Autophagy is important for clearing aggregated proteins from cells, for example in neurodegenerative diseases, and it plays a role in cancer. The IP3 receptor plays important roles in the regulation of programmed cell death, a process that is subverted in many cancers, and in neurodegenerative diseases. Calcium release from the IP3 receptor may be at the nexus of cancer and the role of cell metabolism gone awry in these broad disease classes. Uptake of Ca(2+) by mitochondria serves as a regulator of a number of important cellular functions, including energy metabolism, cytoplasmic Ca(2+) signals, and apoptosis. It is now known that Ca(2+)-dependent processes are interwoven with the mainstream apoptosis executioners-The caspases- and interfering with the sequestration of Ca(2+) into the intracellular pools, that is , the ER (endoplasmic reticulum), can be sufficient to trigger apoptosis as part of stress response.

The role of mitochondria in apoptosis.

Regulation of cell death: the calcium-apoptosis link.

Ca2+ signaling, mitochondria and cell death.

Calcium and cell death.

Calcium orchestrates apoptosis.

Mitochondrial calcium signalling: message of life and death.

The versatility of mitochondrial calcium signals: from stimulation of cell metabolism to induction of cell death.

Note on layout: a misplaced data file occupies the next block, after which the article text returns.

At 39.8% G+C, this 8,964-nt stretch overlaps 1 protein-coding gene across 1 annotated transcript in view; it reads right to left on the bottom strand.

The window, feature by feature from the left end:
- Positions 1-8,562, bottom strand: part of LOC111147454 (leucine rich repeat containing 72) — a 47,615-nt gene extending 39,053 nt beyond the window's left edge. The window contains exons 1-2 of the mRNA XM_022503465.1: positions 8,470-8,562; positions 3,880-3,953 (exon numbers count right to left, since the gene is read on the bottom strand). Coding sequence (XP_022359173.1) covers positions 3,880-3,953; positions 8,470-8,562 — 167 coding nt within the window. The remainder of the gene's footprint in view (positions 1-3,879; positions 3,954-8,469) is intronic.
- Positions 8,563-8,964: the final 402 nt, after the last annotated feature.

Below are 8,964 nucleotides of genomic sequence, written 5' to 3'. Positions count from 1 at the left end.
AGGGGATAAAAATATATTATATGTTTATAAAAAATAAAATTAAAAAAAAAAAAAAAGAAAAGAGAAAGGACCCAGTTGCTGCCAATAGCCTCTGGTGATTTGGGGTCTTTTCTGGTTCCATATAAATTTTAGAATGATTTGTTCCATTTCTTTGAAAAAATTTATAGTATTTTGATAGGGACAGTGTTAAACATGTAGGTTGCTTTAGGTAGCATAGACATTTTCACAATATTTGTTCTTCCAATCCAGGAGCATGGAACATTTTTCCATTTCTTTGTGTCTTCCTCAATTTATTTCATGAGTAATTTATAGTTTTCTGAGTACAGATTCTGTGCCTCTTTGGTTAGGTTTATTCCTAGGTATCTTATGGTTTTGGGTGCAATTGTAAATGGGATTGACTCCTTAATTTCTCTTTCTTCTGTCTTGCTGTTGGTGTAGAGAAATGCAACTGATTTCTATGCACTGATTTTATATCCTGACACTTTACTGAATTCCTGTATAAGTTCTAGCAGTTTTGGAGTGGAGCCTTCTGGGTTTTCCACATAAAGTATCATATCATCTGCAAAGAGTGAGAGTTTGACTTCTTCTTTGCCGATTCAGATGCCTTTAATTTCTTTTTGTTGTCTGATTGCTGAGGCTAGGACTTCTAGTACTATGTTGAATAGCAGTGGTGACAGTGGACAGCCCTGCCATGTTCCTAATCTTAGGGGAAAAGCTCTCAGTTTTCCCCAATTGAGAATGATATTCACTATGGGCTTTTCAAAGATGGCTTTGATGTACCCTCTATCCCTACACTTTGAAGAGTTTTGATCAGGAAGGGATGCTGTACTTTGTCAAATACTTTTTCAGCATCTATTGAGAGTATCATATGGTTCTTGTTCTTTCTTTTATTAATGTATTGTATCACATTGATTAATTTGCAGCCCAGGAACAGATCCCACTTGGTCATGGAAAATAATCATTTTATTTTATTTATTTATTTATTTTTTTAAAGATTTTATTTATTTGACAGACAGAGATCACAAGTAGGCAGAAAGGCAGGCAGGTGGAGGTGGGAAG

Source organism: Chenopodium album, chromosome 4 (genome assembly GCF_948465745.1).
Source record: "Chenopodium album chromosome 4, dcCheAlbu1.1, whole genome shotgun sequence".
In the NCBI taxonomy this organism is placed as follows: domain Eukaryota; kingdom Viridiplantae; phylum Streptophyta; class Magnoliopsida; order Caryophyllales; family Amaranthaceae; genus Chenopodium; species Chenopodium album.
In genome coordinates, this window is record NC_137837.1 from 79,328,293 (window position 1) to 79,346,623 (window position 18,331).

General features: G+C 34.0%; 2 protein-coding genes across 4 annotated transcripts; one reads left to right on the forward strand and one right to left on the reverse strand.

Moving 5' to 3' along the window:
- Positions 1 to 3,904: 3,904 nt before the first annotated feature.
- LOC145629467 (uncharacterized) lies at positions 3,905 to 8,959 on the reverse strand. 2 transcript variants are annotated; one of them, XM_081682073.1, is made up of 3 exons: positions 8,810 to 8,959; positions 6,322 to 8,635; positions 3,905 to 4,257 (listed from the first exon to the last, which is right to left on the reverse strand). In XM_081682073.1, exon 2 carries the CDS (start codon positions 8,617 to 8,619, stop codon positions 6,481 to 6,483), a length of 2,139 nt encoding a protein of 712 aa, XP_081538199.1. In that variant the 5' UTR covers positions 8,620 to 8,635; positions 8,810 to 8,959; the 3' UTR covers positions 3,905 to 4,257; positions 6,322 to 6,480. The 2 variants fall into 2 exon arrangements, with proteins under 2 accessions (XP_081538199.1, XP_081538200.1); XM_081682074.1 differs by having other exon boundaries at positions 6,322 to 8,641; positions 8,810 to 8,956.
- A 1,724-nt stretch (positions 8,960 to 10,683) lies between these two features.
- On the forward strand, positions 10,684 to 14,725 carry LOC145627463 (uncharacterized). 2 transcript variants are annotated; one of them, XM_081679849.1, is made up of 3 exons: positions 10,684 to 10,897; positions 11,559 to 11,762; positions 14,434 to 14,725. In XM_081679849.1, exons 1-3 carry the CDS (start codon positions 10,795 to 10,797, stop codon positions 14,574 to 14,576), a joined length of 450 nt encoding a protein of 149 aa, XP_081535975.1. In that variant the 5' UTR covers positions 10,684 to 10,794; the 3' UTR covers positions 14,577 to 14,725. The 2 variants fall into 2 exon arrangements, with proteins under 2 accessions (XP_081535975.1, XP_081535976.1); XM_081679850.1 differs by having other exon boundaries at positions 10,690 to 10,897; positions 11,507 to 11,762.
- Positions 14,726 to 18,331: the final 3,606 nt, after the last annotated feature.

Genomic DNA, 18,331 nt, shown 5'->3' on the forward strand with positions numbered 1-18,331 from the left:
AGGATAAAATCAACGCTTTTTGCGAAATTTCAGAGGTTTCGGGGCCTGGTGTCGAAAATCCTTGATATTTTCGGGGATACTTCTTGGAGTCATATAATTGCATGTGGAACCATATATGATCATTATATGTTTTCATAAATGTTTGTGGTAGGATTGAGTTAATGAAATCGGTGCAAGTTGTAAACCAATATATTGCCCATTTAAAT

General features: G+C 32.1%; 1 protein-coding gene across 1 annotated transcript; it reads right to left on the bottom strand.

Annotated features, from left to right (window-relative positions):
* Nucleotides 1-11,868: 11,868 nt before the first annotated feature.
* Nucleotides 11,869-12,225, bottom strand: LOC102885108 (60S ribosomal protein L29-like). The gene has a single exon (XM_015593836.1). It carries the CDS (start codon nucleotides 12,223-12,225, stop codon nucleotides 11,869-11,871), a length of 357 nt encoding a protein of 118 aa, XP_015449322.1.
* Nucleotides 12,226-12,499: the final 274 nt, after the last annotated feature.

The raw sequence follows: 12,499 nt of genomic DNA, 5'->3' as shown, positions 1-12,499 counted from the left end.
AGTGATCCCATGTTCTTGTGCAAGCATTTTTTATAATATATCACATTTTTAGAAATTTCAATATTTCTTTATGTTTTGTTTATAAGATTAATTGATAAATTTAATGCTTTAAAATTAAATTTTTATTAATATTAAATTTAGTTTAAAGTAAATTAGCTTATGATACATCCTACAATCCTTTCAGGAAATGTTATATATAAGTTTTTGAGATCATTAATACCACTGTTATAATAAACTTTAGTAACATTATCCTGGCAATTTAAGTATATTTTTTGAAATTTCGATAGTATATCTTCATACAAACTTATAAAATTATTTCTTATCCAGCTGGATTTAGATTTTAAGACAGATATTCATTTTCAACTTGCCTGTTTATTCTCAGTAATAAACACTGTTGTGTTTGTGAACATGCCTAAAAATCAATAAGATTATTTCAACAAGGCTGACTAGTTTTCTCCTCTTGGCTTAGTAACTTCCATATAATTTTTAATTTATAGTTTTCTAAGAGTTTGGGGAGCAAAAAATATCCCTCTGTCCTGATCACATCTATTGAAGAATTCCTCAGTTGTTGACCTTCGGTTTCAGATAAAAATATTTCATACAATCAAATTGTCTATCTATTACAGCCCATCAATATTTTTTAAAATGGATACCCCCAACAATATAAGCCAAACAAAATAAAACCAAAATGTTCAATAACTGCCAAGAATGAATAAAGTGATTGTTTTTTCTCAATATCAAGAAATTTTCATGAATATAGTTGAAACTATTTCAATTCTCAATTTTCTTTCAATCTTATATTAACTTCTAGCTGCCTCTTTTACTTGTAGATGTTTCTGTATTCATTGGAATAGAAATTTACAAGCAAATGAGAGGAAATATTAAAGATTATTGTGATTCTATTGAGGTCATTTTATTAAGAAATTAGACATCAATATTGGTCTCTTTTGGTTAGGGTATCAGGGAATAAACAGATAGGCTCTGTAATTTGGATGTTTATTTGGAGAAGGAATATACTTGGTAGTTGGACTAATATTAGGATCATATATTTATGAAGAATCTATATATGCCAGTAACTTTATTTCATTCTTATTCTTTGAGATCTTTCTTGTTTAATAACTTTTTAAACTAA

SR/ER-mitochondrial local communication: calcium and ROS.

High- and low-calcium-dependent mechanisms of mitochondrial calcium signalling.

Calcium signaling: double duty for calcium at the mitochondrial uniporter.

Apoptosis and calcium: new roles for cytochrome c and inositol 1,4,5-trisphosphate.

The induction of apoptosis is dependent on the availability of proapoptotic proteins Bax and Bak, which are essential effectors of the mitochondrial outer membrane permeabilization (MOMP) and subsequent caspase activation. Tumor cells deficient in the Bak and Bax are resistant to chemotherapeutic drugs. Recent study shows that murine embryonic fibroblasts deficient for both Bak and Bax are, however, efficiently killed by a inhibitor of intracellular calcium pumps that induces ER stress by depleting ER Ca(2+) stores. In the presence of Bak and Bax, inhibitor of calcium pumps eliminates cells by release of mitochondrial cytochrome c and subsequent caspase activation, which leads to the proteolytic inactivation of the molecular necrosis switch PARP-1 and results in apoptosis.